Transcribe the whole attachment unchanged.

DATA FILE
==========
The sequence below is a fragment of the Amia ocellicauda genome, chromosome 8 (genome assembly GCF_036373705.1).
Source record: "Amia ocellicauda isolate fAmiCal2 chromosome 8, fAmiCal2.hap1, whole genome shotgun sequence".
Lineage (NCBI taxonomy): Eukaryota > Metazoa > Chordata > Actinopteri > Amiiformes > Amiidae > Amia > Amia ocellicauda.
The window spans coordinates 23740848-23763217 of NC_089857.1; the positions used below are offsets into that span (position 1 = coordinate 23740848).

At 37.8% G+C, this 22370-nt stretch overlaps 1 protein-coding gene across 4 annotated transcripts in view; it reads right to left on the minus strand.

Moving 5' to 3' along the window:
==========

The sequence below is a fragment of the Amia ocellicauda genome, chromosome 8 (genome assembly GCF_036373705.1).
Source record: "Amia ocellicauda isolate fAmiCal2 chromosome 8, fAmiCal2.hap1, whole genome shotgun sequence".
Lineage (NCBI taxonomy): Eukaryota > Metazoa > Chordata > Actinopteri > Amiiformes > Amiidae > Amia > Amia ocellicauda.
The window spans coordinates 23740848-23763217 of NC_089857.1; the positions used below are offsets into that span (position 1 = coordinate 23740848).

At 37.8% G+C, this 22370-nt stretch overlaps 1 protein-coding gene across 4 annotated transcripts in view; it reads right to left on the minus strand.

Moving 5' to 3' along the window: